I made it a point to perform every basic movement. This is one thing many wrestling coaches who are programming their athletes don’t understand. Imbalanced training leads to injury, plain and simple. If you aren’t hitting each movement at least once a week, you’re doing your athlete’s present performance a disservice. Not to mention they’re going to want to give you the finger if they make it college and end up hurt because of your lousy programming. These are the components I am talking about: linear speed, lateral speed, explosive jump, explosive olympic variation, static core, dynamic core, rotary core, knee dominant, hip dominant, horizontal push, vertical push, horizontal pull, vertical pull.
The workout would start off with general dynamic warm up and ground based mobility lasting no more than ten minutes. We would then go into speed drills on step boxes, speed ladders, or on the mat. Next would be our explosive core movement, it is important to keep the reps low on the explosive and core exercises to ensure quality of movement. Training past fatigue is of least importance when performing these exercises. Next we would hit our primary strength exercises, reps kept below six. The following workout would include the opposing movements, that way we are training heavy in every plane of movement. The secondary/assistance exercises would be higher rep, training the opposing movement of our primary strength exercises for that day. We would then finish with a quick complex before going to conditioning. For conditioning, depending on where we were at in the season, we would have a high intensity day, low intensity day, and moderate intensity day. For our high intensity day we would do intervals in the wrestling room with weights and strongman equipment or running hills. For our low intensity days we would use the track, run the mountain, or do stadium races. For our moderate intensity day we would do the 300 yd shuttle or some form of competition relays. Training sessions would last anywhere in between an hour to an hour and a half. Below is a sample of our in-season program:
Lateral speed drills on the mat or on step boxes (10-20:30-60 work to rest ratio)
A1. 1 arm snatch (olympic variation) 3×3
A2. TRX kneeling rollout (static trunk) 3×6
60 sec rest
B1. Bulgarian split squat (knee dominant) 5×6
B2. Weighted chin up (vertical pull) 5×6
90 sec rest
C1. Single leg RDL (hip dominant) 3×12
C2. Plate push ups (horizontal push) 3×12
60 sec rest
D1. Dumbbell clean press (vertical press) 3×12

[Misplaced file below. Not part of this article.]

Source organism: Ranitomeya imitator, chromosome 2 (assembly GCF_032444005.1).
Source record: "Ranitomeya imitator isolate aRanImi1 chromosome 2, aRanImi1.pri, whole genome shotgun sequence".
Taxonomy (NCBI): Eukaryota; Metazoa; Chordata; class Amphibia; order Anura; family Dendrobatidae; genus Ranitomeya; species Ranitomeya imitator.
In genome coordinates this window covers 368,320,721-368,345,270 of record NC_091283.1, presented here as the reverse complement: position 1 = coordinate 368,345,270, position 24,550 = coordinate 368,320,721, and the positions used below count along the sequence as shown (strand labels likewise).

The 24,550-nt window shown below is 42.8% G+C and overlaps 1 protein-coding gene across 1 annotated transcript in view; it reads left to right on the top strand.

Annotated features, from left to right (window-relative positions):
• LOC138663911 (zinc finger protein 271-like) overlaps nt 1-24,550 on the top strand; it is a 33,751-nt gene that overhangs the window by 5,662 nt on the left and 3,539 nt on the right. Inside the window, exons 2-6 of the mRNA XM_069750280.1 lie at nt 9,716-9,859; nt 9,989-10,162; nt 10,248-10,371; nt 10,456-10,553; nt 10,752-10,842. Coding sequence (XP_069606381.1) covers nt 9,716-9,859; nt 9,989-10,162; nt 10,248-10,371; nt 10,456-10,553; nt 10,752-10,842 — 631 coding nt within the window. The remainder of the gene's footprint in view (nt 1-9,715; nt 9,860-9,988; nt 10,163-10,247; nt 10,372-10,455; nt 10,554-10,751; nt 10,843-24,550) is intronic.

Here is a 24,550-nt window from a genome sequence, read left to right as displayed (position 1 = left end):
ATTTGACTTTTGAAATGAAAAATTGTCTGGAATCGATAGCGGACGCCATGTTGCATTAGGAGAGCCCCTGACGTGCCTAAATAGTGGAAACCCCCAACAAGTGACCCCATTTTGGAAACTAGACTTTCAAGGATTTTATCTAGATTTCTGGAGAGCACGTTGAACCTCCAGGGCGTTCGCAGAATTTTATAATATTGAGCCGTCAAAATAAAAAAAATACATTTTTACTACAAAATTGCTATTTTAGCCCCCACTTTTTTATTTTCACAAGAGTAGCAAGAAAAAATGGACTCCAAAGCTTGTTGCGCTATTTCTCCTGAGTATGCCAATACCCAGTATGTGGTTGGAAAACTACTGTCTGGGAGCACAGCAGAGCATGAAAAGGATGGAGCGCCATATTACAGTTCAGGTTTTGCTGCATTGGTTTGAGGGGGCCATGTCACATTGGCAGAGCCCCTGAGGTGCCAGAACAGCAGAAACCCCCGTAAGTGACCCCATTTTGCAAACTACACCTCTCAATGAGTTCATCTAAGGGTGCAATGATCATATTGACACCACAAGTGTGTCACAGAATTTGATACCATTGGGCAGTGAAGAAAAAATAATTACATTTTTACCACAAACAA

D2. Goblet squat (knee dominant) 3×12
D3. Renegade row (horizontal pull) 3×12
90 sec rest
40 yd hill sprint with 1:00 turnovers, x10 (intervals)
Linear speed drills on the mat or on step boxes (10-20:30-60 work to rest ratio)
A1. Box jumps (jump variation) 3×3
A2. Sledgehammer on tire (dynamic core) 3×6
60 sec rest
B1. Fat bar hip thrust (hip dominant) 5×6
B2. 1 arm overhead press (vertical press) 5×6
90 sec rest
C1. TRX row (horizontal pull) 3×12
C2. Walking lunge (knee dominant) 3×12
60 sec rest
D1. Mixed grip chins (vertical pull) 3×12
D2. Dumbbell floor press (horizontal press) 3×12
D3. Dumbbell pullthroughs (hip dominant) 3×12
90 sec rest
Stadium run AFAP lasting 10-15 min (steady state)
As you can see, we weren’t limited in the movements or exercises we were able to pick and choose from. Granted, I would’ve loved to have squat racks, olympic lifting platforms, slam balls, resistance bands, and a double set of dumbbells going up to 150 pounds. But there is no excuse as to why we couldn’t get the job done. If you are in a similar situation as a strength coach or are a sports coach responsible for monitoring your team’s strength training sessions, it is key that you take inventory of the equipment available and construct your plan from there. By having a general understanding of the physiological demands of your sport and attaining the slightest bit of creativity, the direction of your low budget program very well may take your team to that next level.
About The Author:
Nick Knowles is a certified personal trainer through the National Strength & Conditioning Association (NSCA-CPT). He is a former collegiate wrestling coach and division 1 athlete. His clients range from youth to semi-professional levels of athletics and everyday people who want to improve their overall fitness & physique.
Have a question for Nick? Let him know in the comments. Or challenge him to a quad flex-off (see picture above).